A prosecutor says at trial that the accused who — with no motive — brutally stabbed an innocent man 30 times is “antisocial” but not “insane”; a newspaper publishes every incident at the local mental hospital, no matter how minor; college students wear sweatshirts labeled “my voices tell me”; the university gym is “the asylum,” where fans are “maniacs”; a popular “no-spin” celebrity calls people “loons” and “lunatics.”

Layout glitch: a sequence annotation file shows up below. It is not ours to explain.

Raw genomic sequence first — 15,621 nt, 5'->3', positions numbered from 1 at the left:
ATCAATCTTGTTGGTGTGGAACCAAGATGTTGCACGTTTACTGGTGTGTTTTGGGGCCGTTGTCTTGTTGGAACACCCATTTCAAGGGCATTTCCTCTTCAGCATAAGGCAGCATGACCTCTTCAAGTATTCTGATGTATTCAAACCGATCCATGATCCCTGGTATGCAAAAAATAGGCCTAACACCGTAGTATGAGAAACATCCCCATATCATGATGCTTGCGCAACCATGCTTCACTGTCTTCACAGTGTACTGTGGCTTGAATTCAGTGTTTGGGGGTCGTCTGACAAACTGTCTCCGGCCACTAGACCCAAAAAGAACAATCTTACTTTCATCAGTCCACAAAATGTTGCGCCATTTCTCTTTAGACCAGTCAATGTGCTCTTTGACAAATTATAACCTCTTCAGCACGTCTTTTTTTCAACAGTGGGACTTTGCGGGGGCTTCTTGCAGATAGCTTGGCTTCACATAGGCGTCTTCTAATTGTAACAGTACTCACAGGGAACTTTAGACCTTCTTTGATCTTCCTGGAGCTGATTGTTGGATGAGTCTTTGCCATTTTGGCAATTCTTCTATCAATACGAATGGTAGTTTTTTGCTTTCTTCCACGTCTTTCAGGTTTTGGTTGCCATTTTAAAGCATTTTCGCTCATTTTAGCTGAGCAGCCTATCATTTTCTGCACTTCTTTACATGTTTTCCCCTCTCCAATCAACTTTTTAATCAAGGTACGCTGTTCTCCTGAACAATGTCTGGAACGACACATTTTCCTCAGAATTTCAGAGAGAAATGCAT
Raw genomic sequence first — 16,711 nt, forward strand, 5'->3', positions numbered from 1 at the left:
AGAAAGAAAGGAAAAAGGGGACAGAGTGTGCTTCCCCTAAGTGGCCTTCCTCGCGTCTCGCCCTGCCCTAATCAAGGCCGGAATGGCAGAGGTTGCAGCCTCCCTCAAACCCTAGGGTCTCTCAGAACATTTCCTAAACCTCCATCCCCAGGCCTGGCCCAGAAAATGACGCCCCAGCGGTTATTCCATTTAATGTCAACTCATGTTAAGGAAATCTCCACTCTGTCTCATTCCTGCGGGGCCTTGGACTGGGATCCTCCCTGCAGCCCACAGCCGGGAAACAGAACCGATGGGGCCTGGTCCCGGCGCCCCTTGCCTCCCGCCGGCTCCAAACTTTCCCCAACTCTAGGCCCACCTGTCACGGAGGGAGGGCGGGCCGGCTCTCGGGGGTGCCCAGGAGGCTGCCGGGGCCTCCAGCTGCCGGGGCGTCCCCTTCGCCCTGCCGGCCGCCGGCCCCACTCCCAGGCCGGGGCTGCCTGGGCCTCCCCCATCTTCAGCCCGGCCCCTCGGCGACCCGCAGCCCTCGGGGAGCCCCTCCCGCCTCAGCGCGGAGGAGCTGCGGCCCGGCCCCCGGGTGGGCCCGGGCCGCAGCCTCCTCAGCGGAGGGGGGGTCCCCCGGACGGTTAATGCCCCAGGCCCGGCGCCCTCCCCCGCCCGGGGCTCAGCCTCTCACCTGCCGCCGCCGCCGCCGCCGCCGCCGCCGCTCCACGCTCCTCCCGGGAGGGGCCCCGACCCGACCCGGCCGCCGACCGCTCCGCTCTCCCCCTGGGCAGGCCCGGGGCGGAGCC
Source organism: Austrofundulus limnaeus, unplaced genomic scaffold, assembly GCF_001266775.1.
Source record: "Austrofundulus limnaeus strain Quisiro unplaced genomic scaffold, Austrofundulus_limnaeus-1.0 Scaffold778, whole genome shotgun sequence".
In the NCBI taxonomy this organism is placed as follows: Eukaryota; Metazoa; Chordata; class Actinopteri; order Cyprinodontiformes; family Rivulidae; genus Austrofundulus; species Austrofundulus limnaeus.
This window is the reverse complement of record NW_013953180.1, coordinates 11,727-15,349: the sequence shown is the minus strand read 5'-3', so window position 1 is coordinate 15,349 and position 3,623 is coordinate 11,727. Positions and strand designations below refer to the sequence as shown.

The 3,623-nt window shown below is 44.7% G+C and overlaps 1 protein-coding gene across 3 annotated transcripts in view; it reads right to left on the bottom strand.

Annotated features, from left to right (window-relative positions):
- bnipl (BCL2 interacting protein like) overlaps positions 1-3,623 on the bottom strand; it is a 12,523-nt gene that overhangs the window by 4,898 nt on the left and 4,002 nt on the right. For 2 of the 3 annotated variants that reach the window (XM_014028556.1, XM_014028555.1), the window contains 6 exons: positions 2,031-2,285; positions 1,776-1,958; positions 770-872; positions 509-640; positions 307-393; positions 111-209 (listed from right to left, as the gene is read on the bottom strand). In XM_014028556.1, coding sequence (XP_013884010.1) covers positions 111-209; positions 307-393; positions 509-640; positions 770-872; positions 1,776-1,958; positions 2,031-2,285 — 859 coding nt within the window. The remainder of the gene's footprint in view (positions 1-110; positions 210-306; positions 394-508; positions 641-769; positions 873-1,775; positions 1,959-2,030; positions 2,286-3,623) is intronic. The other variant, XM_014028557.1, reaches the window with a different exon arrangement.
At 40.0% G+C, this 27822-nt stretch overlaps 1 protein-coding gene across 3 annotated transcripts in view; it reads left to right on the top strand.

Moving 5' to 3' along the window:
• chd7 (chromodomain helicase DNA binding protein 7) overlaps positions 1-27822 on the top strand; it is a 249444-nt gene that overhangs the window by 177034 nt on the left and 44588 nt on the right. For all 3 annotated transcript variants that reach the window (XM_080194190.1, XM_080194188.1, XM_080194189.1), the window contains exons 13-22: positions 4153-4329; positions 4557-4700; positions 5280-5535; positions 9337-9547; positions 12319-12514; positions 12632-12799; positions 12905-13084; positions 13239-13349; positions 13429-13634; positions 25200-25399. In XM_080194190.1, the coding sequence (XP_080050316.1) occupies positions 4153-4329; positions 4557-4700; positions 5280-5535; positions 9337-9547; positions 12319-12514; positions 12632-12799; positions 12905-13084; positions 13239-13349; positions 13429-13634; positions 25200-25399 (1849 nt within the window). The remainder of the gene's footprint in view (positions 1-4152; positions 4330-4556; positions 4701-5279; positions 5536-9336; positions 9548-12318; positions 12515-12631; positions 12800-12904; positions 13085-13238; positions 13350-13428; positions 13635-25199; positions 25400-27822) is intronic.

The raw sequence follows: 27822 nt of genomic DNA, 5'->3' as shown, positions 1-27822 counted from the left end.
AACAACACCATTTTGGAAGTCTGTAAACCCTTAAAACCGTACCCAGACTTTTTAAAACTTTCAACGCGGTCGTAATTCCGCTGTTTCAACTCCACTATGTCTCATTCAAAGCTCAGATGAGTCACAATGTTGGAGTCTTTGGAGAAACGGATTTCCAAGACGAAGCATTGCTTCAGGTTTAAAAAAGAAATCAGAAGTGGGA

Mental illness is a treatable sickness if we eliminate its stigma. At any snapshot in time, 5 percent of us have some serious form of this disease; over a lifetime that percentage increases tenfold. The mentally ill do not threaten us; they are us — our children, parents, and spouses. Stigma is the number one reason those who have mental illness or PTSD deny it or do not seek treatment.
Real hope for conquering this disease, if not found in public media or our universities, must have more common roots. Hope must spring eternal from us.